Denson v. Parker, 7:12-CV-0075-HL-TQL

Decision Date20 June 2012
Docket NumberNO. 7:12-CV-0075-HL-TQL,7:12-CV-0075-HL-TQL
PartiesRANDY DENSON, Plaintiff, v. JONI B. PARKER and ELIZABETH C CLEVELAND, Defendants.
CourtU.S. District Court — Middle District of Georgia


Plaintiff Randy Denson, a prisoner at the Rutledge State Prison in Columbus, Georgia, has filed a pro se civil rights complaint under 42 U.S.C. § 1983 and seeks leave to proceed without prepayment of the $350.00 filing fee or security therefor pursuant to 28 U.S.C. § 1915(a). After having conducted a preliminary review of Plaintiff's Complaint, as required by 28 U.S.C. § 1915A(a), the Court finds that Plaintiff's Complaint is frivolous and fails to state any claim upon which relief may be granted. Thus, leave to proceed in forma pauperis will be GRANTED, but only for the purpose of this dismissal. Plaintiff's Compliant shall be DISMISSED pursuant to 28 U.S.C. § 1915A(b)(1).


When reviewing a complaint under 28 U.S.C. § 1915A, the district court must accept all factual allegations in the complaint as true. Brown v. Johnson, 387 F.3d 1344, 1347 (11th Cir. 2004). Pro se pleadings, like the one in this case, are also "held to a less stringent standard than pleadings drafted by attorneys" and will be "liberally construed." Tannenbaum v. United States, 148 F.3d 1262, 1263 (11th Cir. 1998). However, a district court may still dismiss a prisoner complaintif it (1) is "frivolous, malicious, or fails to state a claim upon which relief may be granted"; or (2) "seeks monetary relief from a defendant who is immune from such relief." 28 U.S.C. § 1915A(b).

A complaint fails to state a claim when it does not include "enough factual matter (taken as true)" to "give the defendant fair notice of what the . . . claim is and the grounds upon which it rests[.]" Bell Atlantic Corp. v. Twombly, 550 U.S. 544, 555-56 (2007). The factual allegations in a complaint "must be enough to raise a right to relief above the speculative level" and cannot "merely create[] a suspicion [of] a legally cognizable right of action." Id. In other words, the complaint must allege "enough facts to raise a reasonable expectation that discovery will reveal evidence" supporting a claim. Id. "[T]hreadbare recitals of the elements of a cause of action, supported by mere conclusory statements, do not suffice." Ashcroft v. Iqbal, 556 U.S. 662, 663, 129 S.Ct. 1937, 1949, 173 L.Ed.2d 868 (2009).

To state a claim for relief under § 1983, a plaintiff must allege that: (1) an act or omission deprived him of a right, privilege, or immunity secured by the Constitution or a statute of the United States; and (2) the act or omission was committed by a person acting under color of state law. Hale v. Tallapoosa County, 50 F.3d 1579, 1581 (11th Cir. 1995). If a litigant cannot satisfy these requirements, or fails to provide factual allegations in support of his claim or claims, the complaint is subject to dismissal. See Chappell v. Rich, 340 F.3d 1279, 1282-84 (11th Cir. 2003); see also 28 U.S.C. § 1915A(b).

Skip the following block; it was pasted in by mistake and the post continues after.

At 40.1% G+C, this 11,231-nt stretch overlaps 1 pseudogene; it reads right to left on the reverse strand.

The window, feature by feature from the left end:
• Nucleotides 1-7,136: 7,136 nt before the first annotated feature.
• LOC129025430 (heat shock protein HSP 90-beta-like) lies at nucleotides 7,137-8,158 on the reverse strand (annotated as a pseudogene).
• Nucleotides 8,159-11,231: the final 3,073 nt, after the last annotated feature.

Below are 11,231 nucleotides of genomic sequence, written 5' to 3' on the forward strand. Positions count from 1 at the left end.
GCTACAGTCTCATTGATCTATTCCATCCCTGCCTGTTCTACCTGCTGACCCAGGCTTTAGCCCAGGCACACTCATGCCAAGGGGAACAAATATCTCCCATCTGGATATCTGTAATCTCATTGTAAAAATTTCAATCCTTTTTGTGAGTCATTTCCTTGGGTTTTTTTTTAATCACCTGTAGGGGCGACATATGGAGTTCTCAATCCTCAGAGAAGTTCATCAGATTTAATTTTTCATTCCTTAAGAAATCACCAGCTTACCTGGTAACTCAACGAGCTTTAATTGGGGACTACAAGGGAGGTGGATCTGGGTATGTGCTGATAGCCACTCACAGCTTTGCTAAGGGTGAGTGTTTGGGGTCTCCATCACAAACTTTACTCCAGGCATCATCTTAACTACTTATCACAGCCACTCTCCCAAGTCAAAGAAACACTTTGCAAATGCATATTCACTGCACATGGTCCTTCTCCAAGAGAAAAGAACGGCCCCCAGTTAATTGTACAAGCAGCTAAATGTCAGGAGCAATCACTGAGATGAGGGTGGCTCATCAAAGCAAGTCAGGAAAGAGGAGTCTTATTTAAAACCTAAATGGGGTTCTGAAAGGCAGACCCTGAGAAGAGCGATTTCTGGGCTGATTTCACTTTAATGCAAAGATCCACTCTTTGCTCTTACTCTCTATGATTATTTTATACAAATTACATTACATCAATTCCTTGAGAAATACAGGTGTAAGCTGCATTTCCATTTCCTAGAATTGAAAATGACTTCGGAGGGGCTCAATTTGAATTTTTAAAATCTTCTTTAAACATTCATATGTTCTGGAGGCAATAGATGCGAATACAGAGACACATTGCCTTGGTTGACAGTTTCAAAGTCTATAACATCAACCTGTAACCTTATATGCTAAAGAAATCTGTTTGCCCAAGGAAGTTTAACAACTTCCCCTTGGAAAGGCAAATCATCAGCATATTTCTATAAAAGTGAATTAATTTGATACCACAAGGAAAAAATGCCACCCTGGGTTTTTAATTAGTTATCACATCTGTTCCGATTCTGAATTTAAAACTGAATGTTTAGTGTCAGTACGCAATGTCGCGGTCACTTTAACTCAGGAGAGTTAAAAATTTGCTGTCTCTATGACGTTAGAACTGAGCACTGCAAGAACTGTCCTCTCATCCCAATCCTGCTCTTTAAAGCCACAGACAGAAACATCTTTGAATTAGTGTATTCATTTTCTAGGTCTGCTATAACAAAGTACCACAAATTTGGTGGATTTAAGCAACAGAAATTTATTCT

Plaintiff Randy Denson has filed this civil rights action against Lowndes County Magistrates Joni Parker and Elizabeth Cleveland for an alleged violation of his constitutional rights. This violation allegedly occurred after Plaintiff accused the district attorney of committing the "criminal offense . . . of theft by conversion," "conceal[ing] a record,"and "present[ing] an altered and falsifiedstate's exhibit" to the jury during his state criminal trial. Plaintiff apparently submitted "three state warrant affidavits" to the Lowndes County Magistrate Court in an effort to bring criminal charges against the district attorney, but he was told, by the "Magistrate Court" that he would need to file a report with the local law enforcement agency before any criminal warrants can be issued. Though Plaintiff does not identify which Magistrate denied his request, he claims that the "Magistrate Court" violated his constitutional rights of access to the courts and his right to equal protection under the law when the Magistrate refused to file his warrant affidavits.

These allegations, even when considered in the light most favorable to Plaintiff, fail to state any cognizable constitutional claim. "[A] private citizen has no judicially cognizable interest in the prosecution or non-prosecution of another." Otero v. U. S. Attorney Gen., 832 F.2d 141, 141 (11th Cir. 1987). Moreover, neither of the defendants are amenable to suit. State judges are absolutely immune in a § 1983 suit for damages for judicial acts done...

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